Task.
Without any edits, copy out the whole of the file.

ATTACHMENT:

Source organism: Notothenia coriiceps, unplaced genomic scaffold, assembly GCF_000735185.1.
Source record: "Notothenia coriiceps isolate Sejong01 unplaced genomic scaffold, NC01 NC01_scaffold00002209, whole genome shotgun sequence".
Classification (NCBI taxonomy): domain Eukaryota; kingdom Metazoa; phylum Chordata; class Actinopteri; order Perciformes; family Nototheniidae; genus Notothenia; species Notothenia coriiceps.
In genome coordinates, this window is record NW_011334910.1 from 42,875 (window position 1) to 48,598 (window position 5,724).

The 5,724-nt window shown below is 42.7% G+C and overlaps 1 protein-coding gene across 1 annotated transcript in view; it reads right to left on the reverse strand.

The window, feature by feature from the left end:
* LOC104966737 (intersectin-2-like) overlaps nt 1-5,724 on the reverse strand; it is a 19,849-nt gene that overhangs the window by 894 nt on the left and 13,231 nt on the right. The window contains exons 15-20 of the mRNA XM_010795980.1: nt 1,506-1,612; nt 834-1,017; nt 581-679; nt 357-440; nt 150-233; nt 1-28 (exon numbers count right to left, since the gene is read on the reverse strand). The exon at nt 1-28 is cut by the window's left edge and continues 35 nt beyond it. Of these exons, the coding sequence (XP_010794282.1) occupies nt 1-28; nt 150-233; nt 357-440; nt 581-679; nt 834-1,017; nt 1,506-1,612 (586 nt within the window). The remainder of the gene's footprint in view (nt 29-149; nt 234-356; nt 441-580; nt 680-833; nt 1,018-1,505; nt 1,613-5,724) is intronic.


Source organism: Notothenia coriiceps, unplaced genomic scaffold, assembly GCF_000735185.1.
Source record: "Notothenia coriiceps isolate Sejong01 unplaced genomic scaffold, NC01 NC01_scaffold00002209, whole genome shotgun sequence".
Classification (NCBI taxonomy): domain Eukaryota; kingdom Metazoa; phylum Chordata; class Actinopteri; order Perciformes; family Nototheniidae; genus Notothenia; species Notothenia coriiceps.
In genome coordinates, this window is record NW_011334910.1 from 42,875 (window position 1) to 48,598 (window position 5,724).

The 5,724-nt window shown below is 42.7% G+C and overlaps 1 protein-coding gene across 1 annotated transcript in view; it reads right to left on the reverse strand.

The window, feature by feature from the left end:
* LOC104966737 (intersectin-2-like) overlaps nt 1-5,724 on the reverse strand; it is a 19,849-nt gene that overhangs the window by 894 nt on the left and 13,231 nt on the right. The window contains exons 15-20 of the mRNA XM_010795980.1: nt 1,506-1,612; nt 834-1,017; nt 581-679; nt 357-440; nt 150-233; nt 1-28 (exon numbers count right to left, since the gene is read on the reverse strand). The exon at nt 1-28 is cut by the window's left edge and continues 35 nt beyond it. Of these exons, the coding sequence (XP_010794282.1) occupies nt 1-28; nt 150-233; nt 357-440; nt 581-679; nt 834-1,017; nt 1,506-1,612 (586 nt within the window). The remainder of the gene's footprint in view (nt 29-149; nt 234-356; nt 441-580; nt 680-833; nt 1,018-1,505; nt 1,613-5,724) is intronic.